Armory Square Hospital


Union Military Hospital in Washington, DC

Armory Square Hospital had twelve pavilions and overflow tents containing one thousand hospital beds filled with wounded from the battlefields of Virginia. The wounded were brought to the nearby wharves in southwest Washington and then taken to the Hospital. It was one of the largest Civil War hospitals in the area and one of [Read More ...]

Devil Diarists of Winchester


Union and Confederate Women Who Kept Diaries

The small town of Winchester in the Shenandoah Valley of Virginia changed hands between the Confederate Army and Union Army numerous times during the Civil War. The town's strategic location included a network of seven major roads that radiated out toward other towns and cities; two of the roads were macadamized. This road [Read More ...]

Francis and Arabella Barlow


Romantic Legends of the Civil War

Arabella Griffith married Francis Barlow the day after he enlisted in the Union Army. Francis was a well-established New York lawyer, while Arabella was 10 years his senior and a member of New York high society. The following year she joined him in service to the Union Army.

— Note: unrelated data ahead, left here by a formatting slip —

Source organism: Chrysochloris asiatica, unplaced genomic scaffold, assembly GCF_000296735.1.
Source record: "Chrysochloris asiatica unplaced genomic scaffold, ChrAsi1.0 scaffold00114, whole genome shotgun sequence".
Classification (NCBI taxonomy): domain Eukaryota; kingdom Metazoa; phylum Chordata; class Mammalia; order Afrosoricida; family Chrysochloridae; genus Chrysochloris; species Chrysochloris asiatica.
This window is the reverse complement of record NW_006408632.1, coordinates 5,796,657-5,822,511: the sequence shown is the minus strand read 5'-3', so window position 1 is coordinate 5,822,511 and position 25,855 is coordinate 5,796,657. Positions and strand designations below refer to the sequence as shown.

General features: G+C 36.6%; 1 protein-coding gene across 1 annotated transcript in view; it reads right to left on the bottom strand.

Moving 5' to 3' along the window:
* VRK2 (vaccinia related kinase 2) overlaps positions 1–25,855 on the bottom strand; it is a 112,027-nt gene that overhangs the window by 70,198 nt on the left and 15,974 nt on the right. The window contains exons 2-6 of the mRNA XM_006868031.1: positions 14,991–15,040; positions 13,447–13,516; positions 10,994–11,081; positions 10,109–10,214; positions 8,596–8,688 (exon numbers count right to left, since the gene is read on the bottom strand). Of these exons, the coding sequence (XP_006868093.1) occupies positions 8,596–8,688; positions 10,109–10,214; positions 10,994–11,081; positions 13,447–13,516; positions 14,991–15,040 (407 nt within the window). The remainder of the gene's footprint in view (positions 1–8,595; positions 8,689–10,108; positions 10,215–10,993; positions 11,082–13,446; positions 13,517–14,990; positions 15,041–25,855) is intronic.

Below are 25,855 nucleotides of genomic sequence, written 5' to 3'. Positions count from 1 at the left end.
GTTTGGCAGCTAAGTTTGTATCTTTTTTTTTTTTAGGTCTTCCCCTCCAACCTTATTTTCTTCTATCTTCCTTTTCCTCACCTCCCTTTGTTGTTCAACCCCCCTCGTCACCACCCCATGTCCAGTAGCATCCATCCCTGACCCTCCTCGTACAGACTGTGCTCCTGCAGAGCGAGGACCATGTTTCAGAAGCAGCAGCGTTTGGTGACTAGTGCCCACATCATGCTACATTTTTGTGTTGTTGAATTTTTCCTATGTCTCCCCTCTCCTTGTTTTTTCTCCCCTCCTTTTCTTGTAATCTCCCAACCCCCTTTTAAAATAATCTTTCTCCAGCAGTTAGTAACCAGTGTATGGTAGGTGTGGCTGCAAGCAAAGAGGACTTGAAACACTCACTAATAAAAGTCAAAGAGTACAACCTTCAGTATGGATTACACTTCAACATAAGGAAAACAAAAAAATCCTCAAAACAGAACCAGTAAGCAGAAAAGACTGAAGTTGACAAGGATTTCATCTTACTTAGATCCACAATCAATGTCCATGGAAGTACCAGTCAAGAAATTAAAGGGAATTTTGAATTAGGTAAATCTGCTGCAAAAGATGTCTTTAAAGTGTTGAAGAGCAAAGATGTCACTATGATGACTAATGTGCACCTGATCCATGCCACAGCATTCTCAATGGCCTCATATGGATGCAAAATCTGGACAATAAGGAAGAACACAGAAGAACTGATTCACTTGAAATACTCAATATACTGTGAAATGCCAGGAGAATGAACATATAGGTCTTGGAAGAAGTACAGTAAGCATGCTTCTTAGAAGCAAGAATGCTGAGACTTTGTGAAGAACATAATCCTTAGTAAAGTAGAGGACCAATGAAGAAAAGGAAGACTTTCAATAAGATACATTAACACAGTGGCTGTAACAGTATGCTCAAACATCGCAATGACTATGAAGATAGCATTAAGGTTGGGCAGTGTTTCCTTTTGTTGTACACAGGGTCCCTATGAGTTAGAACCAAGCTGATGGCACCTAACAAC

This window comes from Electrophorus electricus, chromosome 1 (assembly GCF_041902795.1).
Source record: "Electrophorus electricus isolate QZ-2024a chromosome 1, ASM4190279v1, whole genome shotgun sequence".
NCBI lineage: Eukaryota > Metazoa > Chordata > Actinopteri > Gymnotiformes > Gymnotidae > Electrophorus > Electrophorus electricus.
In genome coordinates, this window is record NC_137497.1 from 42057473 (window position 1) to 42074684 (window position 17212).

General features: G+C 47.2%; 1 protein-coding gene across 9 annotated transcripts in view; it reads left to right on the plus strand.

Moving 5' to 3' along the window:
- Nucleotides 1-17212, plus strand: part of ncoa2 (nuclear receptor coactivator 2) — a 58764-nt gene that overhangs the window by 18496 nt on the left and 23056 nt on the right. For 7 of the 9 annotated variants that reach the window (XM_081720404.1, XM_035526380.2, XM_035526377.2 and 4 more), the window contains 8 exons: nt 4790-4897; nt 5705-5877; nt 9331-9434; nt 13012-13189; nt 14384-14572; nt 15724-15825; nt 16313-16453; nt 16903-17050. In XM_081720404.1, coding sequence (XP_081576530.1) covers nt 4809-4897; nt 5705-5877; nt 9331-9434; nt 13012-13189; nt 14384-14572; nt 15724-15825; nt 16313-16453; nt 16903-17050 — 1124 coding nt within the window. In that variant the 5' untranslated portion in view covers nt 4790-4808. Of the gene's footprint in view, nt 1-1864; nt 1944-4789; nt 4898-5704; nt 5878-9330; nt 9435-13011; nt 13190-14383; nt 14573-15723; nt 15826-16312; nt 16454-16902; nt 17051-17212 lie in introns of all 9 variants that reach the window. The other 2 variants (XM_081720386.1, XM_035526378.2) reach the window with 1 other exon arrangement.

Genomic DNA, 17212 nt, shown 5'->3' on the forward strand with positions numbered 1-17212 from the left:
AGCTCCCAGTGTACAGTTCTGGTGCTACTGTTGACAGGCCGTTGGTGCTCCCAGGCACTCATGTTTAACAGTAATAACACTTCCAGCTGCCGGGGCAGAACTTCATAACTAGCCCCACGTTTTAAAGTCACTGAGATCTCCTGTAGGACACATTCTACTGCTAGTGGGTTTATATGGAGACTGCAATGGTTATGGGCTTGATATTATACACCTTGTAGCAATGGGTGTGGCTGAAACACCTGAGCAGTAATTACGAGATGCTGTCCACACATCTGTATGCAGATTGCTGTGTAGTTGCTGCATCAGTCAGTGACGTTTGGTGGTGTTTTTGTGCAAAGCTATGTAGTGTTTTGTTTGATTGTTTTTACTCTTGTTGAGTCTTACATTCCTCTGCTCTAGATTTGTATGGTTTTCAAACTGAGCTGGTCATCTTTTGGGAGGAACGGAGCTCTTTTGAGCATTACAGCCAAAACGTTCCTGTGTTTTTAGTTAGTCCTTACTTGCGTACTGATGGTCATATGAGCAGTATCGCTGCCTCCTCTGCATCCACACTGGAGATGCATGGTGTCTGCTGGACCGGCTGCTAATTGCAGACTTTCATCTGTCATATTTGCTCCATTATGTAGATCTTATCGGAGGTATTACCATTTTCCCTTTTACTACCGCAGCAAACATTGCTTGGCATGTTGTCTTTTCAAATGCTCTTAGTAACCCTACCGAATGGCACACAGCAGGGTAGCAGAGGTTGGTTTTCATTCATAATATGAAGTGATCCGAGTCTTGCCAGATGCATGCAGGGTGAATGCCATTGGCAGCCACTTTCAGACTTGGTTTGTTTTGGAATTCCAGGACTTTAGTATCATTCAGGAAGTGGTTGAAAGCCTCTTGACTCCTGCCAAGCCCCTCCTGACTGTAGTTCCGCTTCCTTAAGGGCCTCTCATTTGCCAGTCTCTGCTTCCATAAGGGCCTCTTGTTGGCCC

In 1846 Arabella Wharton Griffith, a [Read More ...]

Caroline Le Count


Leader in the Integration of Philadelphia Streetcars

An undertaker's daughter, Caroline Le Count outscored all the boys in her class, struck up a correspondence with a Union army general, became only the second black woman named principal of a Philadelphia public school, and put her body on the line in the battle to integrate the streetcars. Soon she was noticed [Read More ...]

Women and Civil War Prisons


Civil War Women Prisoners of War

Many of the arguments against women fighting in combat is the fear that they will become prisoners of war. Documentation proves that some soldiers who were discovered to be women during the Civil War were briefly imprisoned. Madame Collier was a Union soldier from East Tennessee who was captured and imprisoned at Belle Isle, [Read More ...]

Hannah Myers Longshore


Pioneer Physician and Professor of Anatomy

Hannah Myers Longshore graduated from the Female Medical College of Pennsylvania's first class in 1851 and became Philadelphia's first woman doctor with a medical degree to establish a private practice, which she continued for forty years. She also lectured extensively first at the Female Medical College, and later in public speeches about sexual health [Read More ...]